Jamie Oliver's recipe for keeping pupils happy sounds about right to me
Jamie Oliver has been criticised this week for admitting he's 'not the best parent' as he often prises his daughter away from her half-finished homework to 'play'. I imagine there are educational bigwigs cursing this wanton display of recklessness from the man who says he'd be 'shocked' if any of his kids went to university and who read his first novel when he was 38.
For me though, it pretty much makes him a no-brainer for celebrity dad of the year.
I don't think he has a cavalier attitude to further education, as some have witheringly suggested. When he says he'd be shocked if his children went to university, I'd guess he meant surprised and impressed that one of his own offspring had the academic prowess that so eluded him.
But he's a dyslexic who once told me he 'always struggled with writing', had a 'rough time' at school and felt overlooked by the education system, which he left at 15 with two GSCEs.
He said then: "I think it's fine to tell kids they don't need to be good at everything and being aware of what you're not great at is as important as finding out what you can do."
I've always been very academic. I was reading novels from the age of six, and still find few pleasures as rewarding as hanging out with dusty old tomes by long dead writers (I'm also one of those horrible compulsives with grammar Tourette's, who constantly corrects people as they speak, though I've learned to keep my amendments inside my head now).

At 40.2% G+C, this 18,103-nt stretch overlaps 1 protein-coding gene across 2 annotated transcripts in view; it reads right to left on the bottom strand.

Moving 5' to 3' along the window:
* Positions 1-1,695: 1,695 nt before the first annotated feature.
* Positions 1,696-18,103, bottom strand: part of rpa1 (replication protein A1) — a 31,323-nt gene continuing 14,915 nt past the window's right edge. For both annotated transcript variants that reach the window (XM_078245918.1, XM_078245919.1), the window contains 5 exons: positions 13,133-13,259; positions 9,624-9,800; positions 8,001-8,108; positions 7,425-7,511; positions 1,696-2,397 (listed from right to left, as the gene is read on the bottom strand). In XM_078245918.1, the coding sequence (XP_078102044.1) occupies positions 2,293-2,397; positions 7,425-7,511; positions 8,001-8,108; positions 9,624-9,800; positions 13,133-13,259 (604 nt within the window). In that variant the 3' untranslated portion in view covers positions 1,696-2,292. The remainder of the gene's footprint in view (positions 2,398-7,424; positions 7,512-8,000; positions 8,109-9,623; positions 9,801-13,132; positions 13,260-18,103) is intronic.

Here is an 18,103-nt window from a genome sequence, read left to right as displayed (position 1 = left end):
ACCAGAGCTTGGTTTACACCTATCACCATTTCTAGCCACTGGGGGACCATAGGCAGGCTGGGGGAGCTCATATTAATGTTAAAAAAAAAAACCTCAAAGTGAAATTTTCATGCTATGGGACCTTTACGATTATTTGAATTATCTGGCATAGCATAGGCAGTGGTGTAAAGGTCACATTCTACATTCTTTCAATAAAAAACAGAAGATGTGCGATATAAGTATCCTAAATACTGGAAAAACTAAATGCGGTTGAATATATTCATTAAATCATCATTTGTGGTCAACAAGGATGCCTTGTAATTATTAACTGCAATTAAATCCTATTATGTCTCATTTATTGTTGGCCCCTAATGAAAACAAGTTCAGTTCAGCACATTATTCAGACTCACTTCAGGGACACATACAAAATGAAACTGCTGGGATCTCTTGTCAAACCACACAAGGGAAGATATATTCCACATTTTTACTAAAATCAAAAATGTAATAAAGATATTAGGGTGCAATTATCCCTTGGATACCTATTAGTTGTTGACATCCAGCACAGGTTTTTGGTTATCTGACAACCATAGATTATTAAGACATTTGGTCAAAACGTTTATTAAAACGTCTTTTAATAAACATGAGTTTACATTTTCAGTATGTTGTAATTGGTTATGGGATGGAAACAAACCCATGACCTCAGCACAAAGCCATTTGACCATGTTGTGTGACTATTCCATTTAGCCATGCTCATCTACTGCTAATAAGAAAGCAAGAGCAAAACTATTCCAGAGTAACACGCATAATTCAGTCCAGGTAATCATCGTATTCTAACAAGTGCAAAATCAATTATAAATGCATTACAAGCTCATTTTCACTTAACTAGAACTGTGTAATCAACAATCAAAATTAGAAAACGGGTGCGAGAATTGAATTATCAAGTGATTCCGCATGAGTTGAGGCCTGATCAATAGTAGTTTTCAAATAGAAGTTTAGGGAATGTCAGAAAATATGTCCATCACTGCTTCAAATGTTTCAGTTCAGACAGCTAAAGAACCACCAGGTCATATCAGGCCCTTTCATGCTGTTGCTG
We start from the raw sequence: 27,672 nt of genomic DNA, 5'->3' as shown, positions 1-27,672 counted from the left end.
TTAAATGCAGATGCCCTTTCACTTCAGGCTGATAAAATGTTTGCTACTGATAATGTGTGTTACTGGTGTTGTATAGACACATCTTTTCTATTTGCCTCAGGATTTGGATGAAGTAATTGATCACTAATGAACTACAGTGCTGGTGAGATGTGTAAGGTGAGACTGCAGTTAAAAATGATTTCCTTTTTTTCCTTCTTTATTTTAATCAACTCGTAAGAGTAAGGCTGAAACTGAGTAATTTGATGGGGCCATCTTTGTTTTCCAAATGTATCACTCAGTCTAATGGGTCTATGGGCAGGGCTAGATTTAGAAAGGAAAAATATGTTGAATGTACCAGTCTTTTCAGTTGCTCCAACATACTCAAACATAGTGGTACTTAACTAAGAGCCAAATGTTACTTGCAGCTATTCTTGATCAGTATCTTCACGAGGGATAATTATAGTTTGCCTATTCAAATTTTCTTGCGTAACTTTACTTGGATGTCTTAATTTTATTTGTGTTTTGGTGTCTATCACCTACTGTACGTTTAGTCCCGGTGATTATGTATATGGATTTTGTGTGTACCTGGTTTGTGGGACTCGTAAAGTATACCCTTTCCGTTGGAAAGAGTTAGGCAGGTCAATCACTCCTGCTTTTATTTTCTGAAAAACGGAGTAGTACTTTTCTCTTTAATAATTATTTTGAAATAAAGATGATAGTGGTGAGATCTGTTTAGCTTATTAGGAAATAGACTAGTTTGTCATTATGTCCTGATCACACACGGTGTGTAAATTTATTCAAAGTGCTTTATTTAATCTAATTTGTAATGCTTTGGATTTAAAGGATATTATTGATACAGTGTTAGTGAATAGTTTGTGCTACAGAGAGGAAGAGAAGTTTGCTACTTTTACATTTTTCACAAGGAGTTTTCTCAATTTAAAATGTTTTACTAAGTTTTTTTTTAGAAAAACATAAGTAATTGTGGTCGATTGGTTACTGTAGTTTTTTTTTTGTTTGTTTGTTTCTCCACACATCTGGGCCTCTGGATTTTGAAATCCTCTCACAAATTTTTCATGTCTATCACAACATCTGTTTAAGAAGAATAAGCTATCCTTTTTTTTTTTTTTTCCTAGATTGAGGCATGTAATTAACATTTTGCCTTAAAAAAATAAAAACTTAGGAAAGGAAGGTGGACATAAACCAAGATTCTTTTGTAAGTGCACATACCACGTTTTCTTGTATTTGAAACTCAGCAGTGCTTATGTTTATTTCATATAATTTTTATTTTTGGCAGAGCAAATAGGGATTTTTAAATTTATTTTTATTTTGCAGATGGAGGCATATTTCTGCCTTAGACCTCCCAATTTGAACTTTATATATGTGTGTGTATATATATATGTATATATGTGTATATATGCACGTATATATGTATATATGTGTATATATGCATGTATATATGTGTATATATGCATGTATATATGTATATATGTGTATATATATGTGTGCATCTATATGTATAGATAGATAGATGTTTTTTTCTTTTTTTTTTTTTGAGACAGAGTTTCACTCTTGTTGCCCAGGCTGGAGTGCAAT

But I can't disagree with a word of what Jamie Oliver says. Especially as he's turned out to be rather more successful than me, far richer, and probably more contented. I'd like schools to spend less time piling on the pressure for kids to constantly prove themselves against others and instead to focus on finding out what each child is good at, honing their individual skills, and helping them work out how to make a career out of the things they love doing. This, as well as a strong, warm, balanced relationship is as close to the secret of happiness as anything I can think of. And Jamie Oliver seems to have it all sewn up.
Even more important though is what he says about pulling his daughter away from her homework after an hour, like an over-excited puppy whose patience is blown and just wants to get outside.
He's right to suggest kids get too much homework. Two hours a night, he reckons, for his 11-year-old to get through. That is an arrogant theft of playtime and family bonding time, a domination of a child's life at an age already weighed down with a hundred little worries. Shouldn't we question the efficiency of school teaching methods if it takes two hours of extra work a night to make headway? And just how much is this level of extra-curricular revision about educating and edifying, as opposed to exam-training for the benefit of school league table stats?
I'm trying to recall who said imagination is more important than knowledge. Oh yeah, Albert Einstein. And he was quite brainy I believe.
What I liked most about Jamie Oliver's comments though; how many busy, working dads can honestly say they regularly nag their children to play with them?
I hope Jamie's daughter has an inkling of how lucky she is to have a dad so keen to spend time with her.
If she misses out of a few maths equations along the way, I still think she'll have the most worthwhile result.'Who was it said imagination is more important than knowledge? Albert Einstein. He was quiet brainy!'